While McMahon (and Tapia and Tauchman) represents the amount of capable young depth within the organization, it’s Ian Desmond who might most clearly define the model that Bridich and Black are now busily constructing. Desmond, a former Gold Glove shortstop who’d been converted to an outfielder before signing with the Rockies, was sold on the notion of playing first base in Colorado. It’s an unusual path, but one that will likely become more “normal” under Bridich’s watch. In an injury-riddled 2017 campaign, Desmond ended up playing first base (27 games), left field (66), centerfield (1) and shortstop (1).
Black cites this model’s versatility, options that would help any manager. But a deeper look into the impetus of Colorado’s new focus on both depth and flexibility begins with the team’s nasty history of injury. It has been long believed that it’s difficult for Rockies to remain healthy, or perhaps more importantly recover, while playing at altitude. Over a 15-year span (2001-16), the Rockies consistently spent plenty of time on the disabled list; according to fangraphs.com, Colorado ranked eighth among all MLB teams when it came to total man-games lost to the DL.
Whether that’s training methods, altitude or simply bad luck, it looks as if Bridich has essentially accepted the fact that injuries in Colorado happen. So, he’s building a roster that’s designed to lessen the impact of key players getting hurt.
The model is also built for situational baseball. If Black needs a faster baserunner, he’s probably got one on the bench, and that player is likely capable of playing more than one position. If he needs to play the lefty-righty matchups, the same theory applies. And in the event the pitching staff becomes thin or worn down, the depth at nearly every position outside of pitcher might allow Black to temporarily hold more hurlers on the active roster, just in case.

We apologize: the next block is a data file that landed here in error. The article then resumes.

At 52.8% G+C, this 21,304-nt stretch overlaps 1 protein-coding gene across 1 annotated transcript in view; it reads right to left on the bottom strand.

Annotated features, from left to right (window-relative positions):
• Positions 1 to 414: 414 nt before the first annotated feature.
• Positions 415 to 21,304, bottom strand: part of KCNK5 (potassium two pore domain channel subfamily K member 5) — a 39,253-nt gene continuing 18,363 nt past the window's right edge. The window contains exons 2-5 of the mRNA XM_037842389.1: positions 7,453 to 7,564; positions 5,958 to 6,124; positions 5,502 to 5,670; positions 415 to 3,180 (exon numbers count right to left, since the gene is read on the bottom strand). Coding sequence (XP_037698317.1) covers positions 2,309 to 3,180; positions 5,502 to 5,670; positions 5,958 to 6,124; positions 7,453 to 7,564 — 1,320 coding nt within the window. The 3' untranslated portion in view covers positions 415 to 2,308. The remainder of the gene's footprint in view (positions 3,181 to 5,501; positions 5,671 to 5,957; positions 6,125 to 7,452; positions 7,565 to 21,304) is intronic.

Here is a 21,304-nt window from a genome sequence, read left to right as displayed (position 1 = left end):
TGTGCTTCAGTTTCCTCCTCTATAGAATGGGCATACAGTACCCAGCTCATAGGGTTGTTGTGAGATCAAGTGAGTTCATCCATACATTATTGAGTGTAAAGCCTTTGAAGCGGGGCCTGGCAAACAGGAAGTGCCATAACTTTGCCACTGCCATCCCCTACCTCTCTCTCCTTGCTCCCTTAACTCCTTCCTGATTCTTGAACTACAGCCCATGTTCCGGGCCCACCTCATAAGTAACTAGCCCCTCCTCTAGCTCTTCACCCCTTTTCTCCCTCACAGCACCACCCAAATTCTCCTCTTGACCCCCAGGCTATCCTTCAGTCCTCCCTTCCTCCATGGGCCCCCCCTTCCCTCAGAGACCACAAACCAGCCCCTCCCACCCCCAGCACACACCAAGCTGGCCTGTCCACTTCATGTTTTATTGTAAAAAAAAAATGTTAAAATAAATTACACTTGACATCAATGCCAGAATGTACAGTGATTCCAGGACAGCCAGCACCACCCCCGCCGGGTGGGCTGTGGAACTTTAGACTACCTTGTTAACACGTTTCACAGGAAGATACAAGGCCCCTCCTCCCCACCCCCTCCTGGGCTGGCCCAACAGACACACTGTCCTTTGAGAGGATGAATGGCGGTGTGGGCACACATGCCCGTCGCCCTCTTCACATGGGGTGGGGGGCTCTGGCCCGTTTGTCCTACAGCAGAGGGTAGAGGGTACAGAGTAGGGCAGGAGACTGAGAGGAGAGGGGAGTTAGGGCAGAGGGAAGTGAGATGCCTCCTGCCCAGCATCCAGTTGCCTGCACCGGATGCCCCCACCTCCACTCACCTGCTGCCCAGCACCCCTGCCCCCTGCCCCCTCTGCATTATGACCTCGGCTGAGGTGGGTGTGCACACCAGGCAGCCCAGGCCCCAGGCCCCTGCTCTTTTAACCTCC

“Interchangeable” might best describe over half of the position players on the Rockies’ roster.
Perhaps that’s best illustrated by the official depth chart released by the team two weeks prior to the start of the season. Nine position players are listed as playing only one position, and three of them are catchers: Blackmon (CF), Gonzalez (RF), Cuevas (RF), LeMahieu (2B), Story (SS), Arenado (3B), and Iannetta, Tony Wolters and Murphy (all catchers). There are six position players, however, whose names appear at more than one position: Tapia (LF, CF, RF), Gerardo Parra (LF, RF), Tauchman (LF, CF), Pat Valaika (3B, SS, 2B, 1B) and McMahon (1B, 3B). Even amongst the “one-position” players, Blackmon, Gonzalez, LeMahieu, Wolters, and even Iannetta have all played multiple positions in a Rockies uniform.
A more concise way to view the Rockies’ approach to depth and flexibility is this: Be an All-Star at your position or play more than one.
The takeoff from Phoenix’s Sky Harbor Airport back to Denver brings with it a feeling that Colorado might very well have a contending baseball team – again.
It’s no fluke, and the answer to “Why?” rests somewhere in the construction of not only the Rockies’ 25-man roster, but in the farm system, as well. Yes, the Rockies are talented. Yes, ownership can no longer be dubbed cheap. Yes, someone has finally decided that pitching at Coors Field is not an impossible task. But it’s more than that.
It’s a team built on depth and flexibility. It’s a team built to withstand the rigors of playing at altitude. It’s a team built to win.